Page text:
Why each of non-chosen is not appropriate for research questions, hypotheses, and variables

Quasi-experimental research designs cannot be used for our planned research separately it does not fit our research questions, hypothesis, and variables appropriately. We have two research questions, (1) Can HIV/AIDS be controlled by means of population informing? And (2) Can HIV/AIDS rate be reduced by means of the improving country’s wellbeing? Quasi-experimental design cannot be used and we should measure the results with high certainty. This is the validity threat we want to avoid.

The same deals with hypotheses and variables, as they come out of the research questions. Having dependant (rate of the infected people with HIV/AIDS), independent (population in African countries) and controlled (the increase of the population information awareness and the improvement of the economical situation) variables, a research cannot be conducted with the help quasi-experimental research designs as in this case the validity threat is increased. Our research is going to be valid and the results will be accepted in case the research is unbiased with a low error and minimum limitations.

Experimental research design is also not appropriate for the research because it contradicts the scope of the research. Specifically, the goal of the given study is to identify how economic development and awareness influences the proliferation of disease, but not to provide causal relationships between the presented variables.

Applying to a cross-sectional design, we still experience a number of limitations which can become validity threat for the results. Thus, we cannot affect economical situation of the region to consider how this is going to influence the development of the situation with newly HIV/AIDS infected people. Furthermore, the absence of the appropriate social structure of the population in the African tribes increases validity threat of the results we are going to obtain. In addition, cross-sectional design also implies the analysis of post-test data only and has deficiency in random assignment to the identified groups. Lack of control because of non-spuriousness of the research design is a very serious threat to the research process, but it can be overcome if all stages of data analysis are carefully planned.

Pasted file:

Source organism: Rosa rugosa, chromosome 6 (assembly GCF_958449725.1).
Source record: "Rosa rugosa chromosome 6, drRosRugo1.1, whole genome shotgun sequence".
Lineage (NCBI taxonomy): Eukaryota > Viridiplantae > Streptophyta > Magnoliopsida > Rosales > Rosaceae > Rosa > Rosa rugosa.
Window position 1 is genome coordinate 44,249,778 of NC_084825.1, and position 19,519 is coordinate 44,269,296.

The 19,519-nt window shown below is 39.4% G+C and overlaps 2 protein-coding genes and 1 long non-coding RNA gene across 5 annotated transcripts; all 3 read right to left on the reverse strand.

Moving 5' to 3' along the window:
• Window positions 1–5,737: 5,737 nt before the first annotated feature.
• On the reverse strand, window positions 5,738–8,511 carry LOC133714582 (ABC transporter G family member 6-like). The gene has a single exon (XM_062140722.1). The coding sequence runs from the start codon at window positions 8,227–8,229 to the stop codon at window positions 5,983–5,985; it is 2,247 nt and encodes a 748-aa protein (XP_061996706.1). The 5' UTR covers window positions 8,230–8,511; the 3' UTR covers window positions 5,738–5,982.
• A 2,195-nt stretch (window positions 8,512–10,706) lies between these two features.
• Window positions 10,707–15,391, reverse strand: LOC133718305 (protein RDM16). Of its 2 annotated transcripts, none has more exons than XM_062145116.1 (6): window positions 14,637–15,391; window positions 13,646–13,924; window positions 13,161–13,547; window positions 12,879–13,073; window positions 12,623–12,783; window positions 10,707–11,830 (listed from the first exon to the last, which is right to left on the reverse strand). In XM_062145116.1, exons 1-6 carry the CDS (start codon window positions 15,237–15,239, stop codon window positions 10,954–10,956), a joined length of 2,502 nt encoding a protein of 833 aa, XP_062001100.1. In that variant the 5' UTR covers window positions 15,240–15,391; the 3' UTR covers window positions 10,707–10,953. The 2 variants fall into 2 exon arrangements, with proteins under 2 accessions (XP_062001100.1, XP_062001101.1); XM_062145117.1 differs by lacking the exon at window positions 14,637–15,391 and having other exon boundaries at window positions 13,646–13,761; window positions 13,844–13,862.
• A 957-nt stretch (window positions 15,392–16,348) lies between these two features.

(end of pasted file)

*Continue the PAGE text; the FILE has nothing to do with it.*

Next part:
Therefore, it should be concluded that cross-sectional research design should be used for conducting a planned research. Specifically, the cross-sectional and offers an opportunity to contribute to the non-spuriousness of the research as well as to its generalizability. It means that the findings of the research can be applicable to other sample populations. To confirm the hypothesis that low economical development and lack of population awareness about HIV/AIDS danger and the ways of infection transmission are the main reasons for the increase of newly infected people in African regions, we should remember about research longitudinal nature and necessity to measure different groups of subjects in the particular periods of time.

Reference List

Berg, K. E., & Latin, R. W. (2007). Essentials of research methods in health, physical education, exercise science, and recreation. Philadelphia, PA: Lippincott Williams & Wilkins.

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Cavanaugh, J. C. & Blanchard-Fields, F. (2006). Adult development and aging. Stamford: Cengage Learning.

Frankfort-Nachmias, C., & Nachmias, D. (2000). Research Methods in the Social Sciences. New York: Worth Publishers.

Heppner, P. P., Wampold, B. E. & Kivlighan, D. M. (2008). Research design in counseling. Stamford: Cengage Learning.

Nachmias, D., and Nachmias C. F. (1999). Research Methods in the Social Sciences. US: World Publishers.

Ryan, T. P. (2007). Modern experimental design. New York: Wiley-Interscience.

Somekh, B., & Lewin, C. (2005). Research methods in the social sciences. New York: SAGE.